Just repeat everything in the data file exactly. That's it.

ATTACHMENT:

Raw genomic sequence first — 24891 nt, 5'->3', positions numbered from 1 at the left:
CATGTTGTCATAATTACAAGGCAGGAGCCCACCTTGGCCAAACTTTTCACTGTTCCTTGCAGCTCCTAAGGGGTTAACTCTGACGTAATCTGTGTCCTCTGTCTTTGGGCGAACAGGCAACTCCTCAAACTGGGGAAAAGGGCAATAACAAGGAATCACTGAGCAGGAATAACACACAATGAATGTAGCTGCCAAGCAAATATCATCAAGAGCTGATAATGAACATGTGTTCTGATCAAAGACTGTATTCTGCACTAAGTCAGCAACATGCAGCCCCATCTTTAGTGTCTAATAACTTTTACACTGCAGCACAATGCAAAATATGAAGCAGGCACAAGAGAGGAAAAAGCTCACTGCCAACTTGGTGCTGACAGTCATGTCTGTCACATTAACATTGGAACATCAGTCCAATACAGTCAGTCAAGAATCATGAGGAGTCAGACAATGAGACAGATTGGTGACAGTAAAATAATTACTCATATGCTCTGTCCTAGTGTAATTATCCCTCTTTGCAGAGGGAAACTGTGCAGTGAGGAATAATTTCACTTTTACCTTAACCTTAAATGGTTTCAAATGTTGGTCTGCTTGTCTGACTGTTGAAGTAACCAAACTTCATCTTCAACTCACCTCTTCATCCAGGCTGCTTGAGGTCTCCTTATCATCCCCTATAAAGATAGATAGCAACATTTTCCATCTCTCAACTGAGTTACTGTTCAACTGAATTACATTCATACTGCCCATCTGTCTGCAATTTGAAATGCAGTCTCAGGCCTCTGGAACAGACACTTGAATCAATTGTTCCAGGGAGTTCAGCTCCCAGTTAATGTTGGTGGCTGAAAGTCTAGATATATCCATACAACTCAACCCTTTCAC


Raw genomic sequence first — 24891 nt, 5'->3', positions numbered from 1 at the left:
CATGTTGTCATAATTACAAGGCAGGAGCCCACCTTGGCCAAACTTTTCACTGTTCCTTGCAGCTCCTAAGGGGTTAACTCTGACGTAATCTGTGTCCTCTGTCTTTGGGCGAACAGGCAACTCCTCAAACTGGGGAAAAGGGCAATAACAAGGAATCACTGAGCAGGAATAACACACAATGAATGTAGCTGCCAAGCAAATATCATCAAGAGCTGATAATGAACATGTGTTCTGATCAAAGACTGTATTCTGCACTAAGTCAGCAACATGCAGCCCCATCTTTAGTGTCTAATAACTTTTACACTGCAGCACAATGCAAAATATGAAGCAGGCACAAGAGAGGAAAAAGCTCACTGCCAACTTGGTGCTGACAGTCATGTCTGTCACATTAACATTGGAACATCAGTCCAATACAGTCAGTCAAGAATCATGAGGAGTCAGACAATGAGACAGATTGGTGACAGTAAAATAATTACTCATATGCTCTGTCCTAGTGTAATTATCCCTCTTTGCAGAGGGAAACTGTGCAGTGAGGAATAATTTCACTTTTACCTTAACCTTAAATGGTTTCAAATGTTGGTCTGCTTGTCTGACTGTTGAAGTAACCAAACTTCATCTTCAACTCACCTCTTCATCCAGGCTGCTTGAGGTCTCCTTATCATCCCCTATAAAGATAGATAGCAACATTTTCCATCTCTCAACTGAGTTACTGTTCAACTGAATTACATTCATACTGCCCATCTGTCTGCAATTTGAAATGCAGTCTCAGGCCTCTGGAACAGACACTTGAATCAATTGTTCCAGGGAGTTCAGCTCCCAGTTAATGTTGGTGGCTGAAAGTCTAGATATATCCATACAACTCAACCCTTTCAC